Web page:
Q. If all you need is knowledge for bushcraft and a good shape knife, then why so much kit been sold? What is the only bit of kit apart from the knife would you keep to aid you in the field? – Paul
A: Some pieces of kit are very useful and some just make life a bit easier. What an individual chooses to take on a journey is down to their own needs and what they expect to encounter in terms of environment and purpose. Bushcraft is a set of skills and knowledge that enable you to go and do other things and is not an end in itself. I think that this is where some of the confusion arises. Of course if I am carrying everything that I need, I want to minimize what I take so that I am not weighed down on my travels but what I do take needs to be completely reliable, well designed and robust. A good, practical knowledge of bushcraft helps me to choose what to buy, pack and leave at home for any particular journey.Most things can be improvised but some are more difficult than others. I think a steel cooking pot would be high on my list so that I could carry and boil water easily. There are many other uses for this of course.
Q. Ray is very famous also in Germany. Are there only courses in English? – Hans
A: Hello Hans. Unfortunately, all of our courses are run in English. However, we have many students coming from all over world to learn at Woodlore and they all come away with a great deal of success. We give out a lot of information during lectures but the essential, practical nature of what we teach is always accessible. I’m positive that you would enjoy your time with us!
Q. Are there any seasonal differences in what is taught depending on the time of year ? – Jonathan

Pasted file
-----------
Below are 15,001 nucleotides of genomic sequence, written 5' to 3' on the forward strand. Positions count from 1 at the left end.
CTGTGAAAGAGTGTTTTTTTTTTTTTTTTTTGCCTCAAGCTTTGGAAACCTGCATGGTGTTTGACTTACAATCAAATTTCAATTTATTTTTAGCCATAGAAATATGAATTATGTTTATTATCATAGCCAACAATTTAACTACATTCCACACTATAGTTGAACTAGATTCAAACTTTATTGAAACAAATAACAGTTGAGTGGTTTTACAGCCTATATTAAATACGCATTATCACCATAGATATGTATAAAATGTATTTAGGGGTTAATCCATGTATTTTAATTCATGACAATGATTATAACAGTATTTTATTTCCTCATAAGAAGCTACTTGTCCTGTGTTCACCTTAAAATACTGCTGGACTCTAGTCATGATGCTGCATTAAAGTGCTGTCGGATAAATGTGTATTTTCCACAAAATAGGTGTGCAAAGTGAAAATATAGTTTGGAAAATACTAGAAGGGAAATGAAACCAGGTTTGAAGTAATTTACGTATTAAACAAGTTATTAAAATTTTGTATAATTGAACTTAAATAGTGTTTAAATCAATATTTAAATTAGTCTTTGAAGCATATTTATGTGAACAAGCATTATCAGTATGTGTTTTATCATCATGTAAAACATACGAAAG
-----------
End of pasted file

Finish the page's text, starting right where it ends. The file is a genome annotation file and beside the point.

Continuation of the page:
A: Most of what we teach remains the same throughout the year because the skills are so robust. There are some things that change however; the materials that we use to make cordage will differ from the beginning to the end of the season as one resource becomes difficult to harvest and another matures into usability. Plant foods also change throughout the year as different plants or parts of plants come into their season.It’s a wonderful thing to be able to see nature change through the year and reassuring to know that the techniques that we teach are reliable throughout.
Q. As quartermaster, which piece of kit is most abused and needs replacing the most? – Stuart
A: I have to say that most of our kit sees a lifetime of normal use every year and that it stands up to this incredibly well. I think that the poor old billy cans probably get the hardest life. Constantly on the fire, always wet, often having food burned onto them by the unwary or inexperienced and sometimes even being used to carry embers or dig wells in damp ground; they lead a very harsh existence. At the end of each season they need to be cleaned of all the collected carbon which is a considerable job but I have never had to replace one because of breakage. The things that I replace the most are consumables such as saw blades and lantern mantles but generally speaking, everything that is designed to stay in one piece, does so.
Q. Hi Keith, when & how did your first get into bushcraft? Is there any advice you can give to the younger generation to get them outside more? – Tim
A: Hi Tim, I was bought a copy of Ray’s first book (now sadly out of print) when I was studying as an undergraduate. The book had relevance to my subject and interests and to be honest I had never come across so much applied research before. I found the whole thing fascinating and the enthusiasm with which it was written was obvious and infectious. Eventually I found my way to Woodlore on the Fundamental bushcraft course and just stayed.I think that I would advise the younger generation to do what I did as a boy: go out with friends and have adventures. If you spend time playing outside and enjoying yourself, you soon fall in love with the natural world.
Keith has enjoyed reading and answering your questions; we hope you’ve enjoyed reading them too. We would like to thank everyone who sent in their questions for Keith and congratulations to Chris G, whose question was picked as Keith’s favourite. Chris wins a £20.00 Woodlore Voucher for his entry.